Step 2: What is My Price Range?
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Sellers (and their agents) will not allow you to visit their homes that are for sale unless you have a pre-approval. There is no “just looking” in homebuying. The pre-approval proves you really do have MONEY.
To estimate your price range you need to know your yearly gross (before tax) income. If you’re unsure of how much you make in a year it should be on your tax documents. Also, you can include overtime if it’s consistent and documented. Be prepared: As in my case, a lender may not be willing to consider sporadic overtime as part of your income because it’s too inconsistent to include in your monthly payment. All the examples will use an annual income of $40,000.
Here’s the main formula:
$Mortgage + $Down Payment = $Home Price
EX: $120,000 + $5,000 = $125,000
You also need this one:
$Down Payment + $Reserves + $Closing Costs = $Total Savings Needed
Grab some paper and a calculator and we’ll work these out right now!
Mortgage is Based on Your Income
Using a standard method accepted in the real estate industry, take your gross (before tax) income and multiply it by 3. (If you have monthly payments on existing debts that are over 28% of your monthly income you may not qualify for a mortgage quite as high as the amount you are about to estimate but keep going.)
$Income x 3 = $Mortgage
EX: $40,000 x 3 = $120,000
You can clearly see that in order to increase your mortgage amount you will need to increase your income. Picking up more hours or a second job is not going to work unless you want to maintain those extra hours or second job while you’re paying your mortgage. If you increase your income now and then decrease it after you buy the home your mortgage payment will be too high.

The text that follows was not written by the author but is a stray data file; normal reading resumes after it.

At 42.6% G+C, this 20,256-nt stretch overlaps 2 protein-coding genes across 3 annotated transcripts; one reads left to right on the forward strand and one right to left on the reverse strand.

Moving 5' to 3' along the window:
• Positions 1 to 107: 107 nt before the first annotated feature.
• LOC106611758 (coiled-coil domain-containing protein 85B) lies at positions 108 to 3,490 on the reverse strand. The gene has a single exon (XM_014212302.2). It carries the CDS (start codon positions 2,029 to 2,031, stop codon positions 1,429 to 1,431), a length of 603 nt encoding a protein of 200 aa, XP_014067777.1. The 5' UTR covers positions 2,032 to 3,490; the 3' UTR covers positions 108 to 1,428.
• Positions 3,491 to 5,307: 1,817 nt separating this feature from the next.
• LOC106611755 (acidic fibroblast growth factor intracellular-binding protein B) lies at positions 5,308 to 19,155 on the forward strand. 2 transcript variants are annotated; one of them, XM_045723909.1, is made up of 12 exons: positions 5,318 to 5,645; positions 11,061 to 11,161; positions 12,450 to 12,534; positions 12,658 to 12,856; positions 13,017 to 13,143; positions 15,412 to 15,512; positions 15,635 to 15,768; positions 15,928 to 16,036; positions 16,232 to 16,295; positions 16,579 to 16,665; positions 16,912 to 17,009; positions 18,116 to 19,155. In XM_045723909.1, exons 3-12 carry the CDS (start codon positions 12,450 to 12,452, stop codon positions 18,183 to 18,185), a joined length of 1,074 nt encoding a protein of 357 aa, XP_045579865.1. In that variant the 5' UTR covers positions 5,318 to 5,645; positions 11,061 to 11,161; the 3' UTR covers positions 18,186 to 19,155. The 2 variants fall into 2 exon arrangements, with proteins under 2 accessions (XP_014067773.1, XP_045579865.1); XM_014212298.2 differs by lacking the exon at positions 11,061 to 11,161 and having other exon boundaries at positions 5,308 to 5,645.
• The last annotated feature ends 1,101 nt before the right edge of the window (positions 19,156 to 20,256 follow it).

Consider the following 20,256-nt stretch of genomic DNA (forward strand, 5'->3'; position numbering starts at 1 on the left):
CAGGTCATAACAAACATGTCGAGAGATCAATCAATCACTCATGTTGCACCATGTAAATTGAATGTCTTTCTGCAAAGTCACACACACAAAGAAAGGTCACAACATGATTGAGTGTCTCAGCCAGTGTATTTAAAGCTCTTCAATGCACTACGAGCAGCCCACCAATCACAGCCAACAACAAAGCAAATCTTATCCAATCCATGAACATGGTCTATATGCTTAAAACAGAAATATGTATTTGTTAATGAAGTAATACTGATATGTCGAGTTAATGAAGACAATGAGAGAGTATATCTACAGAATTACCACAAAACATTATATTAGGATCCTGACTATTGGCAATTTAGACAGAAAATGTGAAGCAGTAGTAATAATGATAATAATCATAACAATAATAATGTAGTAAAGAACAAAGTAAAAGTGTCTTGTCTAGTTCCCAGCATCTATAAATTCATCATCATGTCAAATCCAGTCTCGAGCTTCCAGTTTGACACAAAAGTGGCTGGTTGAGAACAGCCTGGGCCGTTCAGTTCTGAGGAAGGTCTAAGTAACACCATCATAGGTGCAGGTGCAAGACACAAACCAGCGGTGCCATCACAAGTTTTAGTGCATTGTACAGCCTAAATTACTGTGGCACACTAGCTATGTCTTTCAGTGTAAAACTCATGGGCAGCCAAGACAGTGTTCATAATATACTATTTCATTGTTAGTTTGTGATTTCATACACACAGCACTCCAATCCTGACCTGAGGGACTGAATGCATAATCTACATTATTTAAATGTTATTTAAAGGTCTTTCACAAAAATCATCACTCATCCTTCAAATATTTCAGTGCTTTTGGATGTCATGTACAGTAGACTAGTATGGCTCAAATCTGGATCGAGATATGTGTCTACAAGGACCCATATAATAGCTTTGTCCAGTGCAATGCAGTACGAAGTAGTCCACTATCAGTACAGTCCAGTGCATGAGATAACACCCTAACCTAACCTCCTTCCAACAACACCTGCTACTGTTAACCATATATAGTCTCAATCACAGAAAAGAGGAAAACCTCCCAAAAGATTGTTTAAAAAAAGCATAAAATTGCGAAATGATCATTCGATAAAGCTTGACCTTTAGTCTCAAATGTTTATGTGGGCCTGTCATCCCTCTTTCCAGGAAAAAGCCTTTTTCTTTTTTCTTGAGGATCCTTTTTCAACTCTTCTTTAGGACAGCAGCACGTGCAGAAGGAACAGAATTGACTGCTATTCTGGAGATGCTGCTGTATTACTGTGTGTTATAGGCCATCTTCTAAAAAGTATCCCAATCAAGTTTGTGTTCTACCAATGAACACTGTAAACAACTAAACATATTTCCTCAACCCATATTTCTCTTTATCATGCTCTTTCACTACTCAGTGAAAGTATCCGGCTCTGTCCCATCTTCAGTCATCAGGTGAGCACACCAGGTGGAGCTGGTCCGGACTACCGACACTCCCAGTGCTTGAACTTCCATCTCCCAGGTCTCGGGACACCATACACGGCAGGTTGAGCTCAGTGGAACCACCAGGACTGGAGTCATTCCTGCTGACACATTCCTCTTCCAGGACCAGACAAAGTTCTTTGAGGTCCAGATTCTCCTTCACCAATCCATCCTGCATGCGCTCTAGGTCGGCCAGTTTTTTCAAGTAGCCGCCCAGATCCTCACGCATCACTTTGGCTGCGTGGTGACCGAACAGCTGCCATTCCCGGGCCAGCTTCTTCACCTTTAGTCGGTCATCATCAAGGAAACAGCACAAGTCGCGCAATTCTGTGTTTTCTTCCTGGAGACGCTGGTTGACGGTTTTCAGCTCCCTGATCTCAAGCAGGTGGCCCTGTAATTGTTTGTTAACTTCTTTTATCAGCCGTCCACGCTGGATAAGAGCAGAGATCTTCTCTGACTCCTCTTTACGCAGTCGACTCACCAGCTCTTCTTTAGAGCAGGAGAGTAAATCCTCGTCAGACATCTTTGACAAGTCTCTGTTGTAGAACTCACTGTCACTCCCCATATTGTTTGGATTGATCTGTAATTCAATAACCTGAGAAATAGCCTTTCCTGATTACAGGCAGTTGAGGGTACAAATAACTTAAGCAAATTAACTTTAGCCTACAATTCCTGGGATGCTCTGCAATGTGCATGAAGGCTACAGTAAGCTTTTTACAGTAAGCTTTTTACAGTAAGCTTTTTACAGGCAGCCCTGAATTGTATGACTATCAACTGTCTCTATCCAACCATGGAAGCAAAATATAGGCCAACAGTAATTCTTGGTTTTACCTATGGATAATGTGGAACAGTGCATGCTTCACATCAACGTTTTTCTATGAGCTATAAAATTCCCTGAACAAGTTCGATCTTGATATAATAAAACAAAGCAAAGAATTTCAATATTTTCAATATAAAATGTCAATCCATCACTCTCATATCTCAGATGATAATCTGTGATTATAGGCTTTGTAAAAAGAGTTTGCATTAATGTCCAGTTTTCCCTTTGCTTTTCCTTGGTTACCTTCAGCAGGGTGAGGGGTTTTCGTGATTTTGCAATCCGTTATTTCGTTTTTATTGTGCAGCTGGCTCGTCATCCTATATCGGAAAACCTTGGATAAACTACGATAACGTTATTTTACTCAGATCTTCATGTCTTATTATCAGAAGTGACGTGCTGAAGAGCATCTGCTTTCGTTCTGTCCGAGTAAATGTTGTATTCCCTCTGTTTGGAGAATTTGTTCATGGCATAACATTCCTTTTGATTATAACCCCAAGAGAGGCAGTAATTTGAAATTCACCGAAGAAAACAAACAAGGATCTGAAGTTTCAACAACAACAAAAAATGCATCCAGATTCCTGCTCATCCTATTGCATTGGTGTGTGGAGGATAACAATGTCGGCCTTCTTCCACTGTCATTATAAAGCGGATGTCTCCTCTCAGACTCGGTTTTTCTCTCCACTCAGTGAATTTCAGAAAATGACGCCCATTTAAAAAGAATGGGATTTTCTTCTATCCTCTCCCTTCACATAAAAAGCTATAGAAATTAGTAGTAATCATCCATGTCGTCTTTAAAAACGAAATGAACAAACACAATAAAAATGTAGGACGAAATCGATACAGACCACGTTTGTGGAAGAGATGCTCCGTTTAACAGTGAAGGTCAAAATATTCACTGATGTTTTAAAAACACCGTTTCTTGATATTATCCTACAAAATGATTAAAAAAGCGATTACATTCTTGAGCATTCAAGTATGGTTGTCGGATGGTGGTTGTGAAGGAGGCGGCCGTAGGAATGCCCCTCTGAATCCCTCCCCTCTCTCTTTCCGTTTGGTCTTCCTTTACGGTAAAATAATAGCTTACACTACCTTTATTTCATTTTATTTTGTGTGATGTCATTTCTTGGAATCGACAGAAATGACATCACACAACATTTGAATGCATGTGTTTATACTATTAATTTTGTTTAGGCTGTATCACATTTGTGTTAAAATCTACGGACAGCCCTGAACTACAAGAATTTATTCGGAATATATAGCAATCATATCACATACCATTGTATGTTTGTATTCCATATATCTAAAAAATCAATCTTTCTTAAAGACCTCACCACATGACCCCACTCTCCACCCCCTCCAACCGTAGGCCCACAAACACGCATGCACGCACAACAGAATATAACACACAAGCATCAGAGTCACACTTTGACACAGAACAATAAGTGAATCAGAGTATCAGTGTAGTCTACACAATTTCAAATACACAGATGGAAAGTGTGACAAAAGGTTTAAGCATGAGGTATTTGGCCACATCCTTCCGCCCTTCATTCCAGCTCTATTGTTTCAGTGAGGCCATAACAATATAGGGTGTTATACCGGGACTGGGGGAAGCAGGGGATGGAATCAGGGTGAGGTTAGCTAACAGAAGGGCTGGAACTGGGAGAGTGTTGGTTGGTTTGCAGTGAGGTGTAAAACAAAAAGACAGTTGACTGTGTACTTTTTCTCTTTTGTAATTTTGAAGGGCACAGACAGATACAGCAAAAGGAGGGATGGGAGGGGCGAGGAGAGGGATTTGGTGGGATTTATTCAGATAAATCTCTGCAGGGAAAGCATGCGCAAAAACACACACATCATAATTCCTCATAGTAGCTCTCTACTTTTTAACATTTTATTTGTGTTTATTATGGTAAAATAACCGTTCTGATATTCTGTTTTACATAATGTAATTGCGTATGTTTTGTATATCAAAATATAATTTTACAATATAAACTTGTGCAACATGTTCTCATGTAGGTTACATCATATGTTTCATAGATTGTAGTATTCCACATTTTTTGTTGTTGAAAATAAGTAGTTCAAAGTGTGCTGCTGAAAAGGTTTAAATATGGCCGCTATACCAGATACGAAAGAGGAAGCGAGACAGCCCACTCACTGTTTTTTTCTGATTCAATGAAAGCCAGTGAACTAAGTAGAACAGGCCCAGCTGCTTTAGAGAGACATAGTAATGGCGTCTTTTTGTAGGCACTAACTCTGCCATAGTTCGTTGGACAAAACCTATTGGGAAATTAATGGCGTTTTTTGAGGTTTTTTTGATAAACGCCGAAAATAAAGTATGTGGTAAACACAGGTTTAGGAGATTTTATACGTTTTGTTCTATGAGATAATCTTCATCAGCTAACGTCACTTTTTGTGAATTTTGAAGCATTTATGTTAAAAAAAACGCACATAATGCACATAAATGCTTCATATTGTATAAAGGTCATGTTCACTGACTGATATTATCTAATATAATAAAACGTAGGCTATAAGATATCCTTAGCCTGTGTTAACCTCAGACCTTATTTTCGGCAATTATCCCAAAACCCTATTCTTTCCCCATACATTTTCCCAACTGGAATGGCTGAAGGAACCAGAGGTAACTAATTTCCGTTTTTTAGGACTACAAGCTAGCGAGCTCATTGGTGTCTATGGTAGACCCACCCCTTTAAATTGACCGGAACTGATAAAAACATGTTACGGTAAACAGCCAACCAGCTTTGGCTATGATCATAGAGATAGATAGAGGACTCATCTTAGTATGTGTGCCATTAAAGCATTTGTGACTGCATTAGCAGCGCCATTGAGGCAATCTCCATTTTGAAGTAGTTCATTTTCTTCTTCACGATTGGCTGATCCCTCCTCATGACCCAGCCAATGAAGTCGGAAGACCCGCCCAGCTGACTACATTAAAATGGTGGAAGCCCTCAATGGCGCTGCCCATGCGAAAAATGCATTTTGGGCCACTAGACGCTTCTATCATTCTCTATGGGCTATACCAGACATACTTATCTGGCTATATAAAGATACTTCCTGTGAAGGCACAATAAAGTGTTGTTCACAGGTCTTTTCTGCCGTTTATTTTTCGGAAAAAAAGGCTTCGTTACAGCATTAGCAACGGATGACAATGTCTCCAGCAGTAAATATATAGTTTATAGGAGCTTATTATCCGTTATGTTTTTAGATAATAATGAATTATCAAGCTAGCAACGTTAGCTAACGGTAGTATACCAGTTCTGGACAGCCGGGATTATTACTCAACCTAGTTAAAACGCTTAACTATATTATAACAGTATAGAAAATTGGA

Almost everyone does not plan to, but ends up using the entire mortgage amount they qualify for (the whole $120,000 in the example). It’s a good idea because lenders base your mortgage amount on your current income—as if it will never increase—but in reality your income does increase over time. Your first instinct will be to cheap out “just to be safe” but once you see how much cooler the houses are with those few extra thousand dollars you will spend the whole amount just like everybody else. It may feel like a splurge but it’s a good money move to take advantage of your full borrowing potential now. Your payments will feel high now but in the future, when your income increases and your mortgage payment stays the same you’ll be glad you opted for a more expensive home.
Down Payment is Your Savings
All of the money used to buy a home must be saved out of your own income. Lenders will look at all of your available financial information (tax returns, bank statements, etc) for the past year and possibly up to three previous years so they’re going to know where all your money came from. Any gift checks that you receive to help buy a home will need to be photocopied. Each lender has a statement prepared for you and the gifter to sign saying that the money never needs to be repaid.
If you’re considering borrowing from an IRA or 401K make sure you do the legwork and are as informed as humanly possibly about the consequences. For example, if you borrow from your work 401K and get fired or leave your job you will have to pay it all back right then. That means even if you wanted to quit you’d have to save the same amount of money that you just borrowed which will be hard with a mortgage payment AND payments on the 401K loan. Personally, I think borrowing from a retirement fund is a bad idea. It’s taking a shortcut because you can’t really afford to buy a home right now and would rather choose debt and instability over waiting and saving.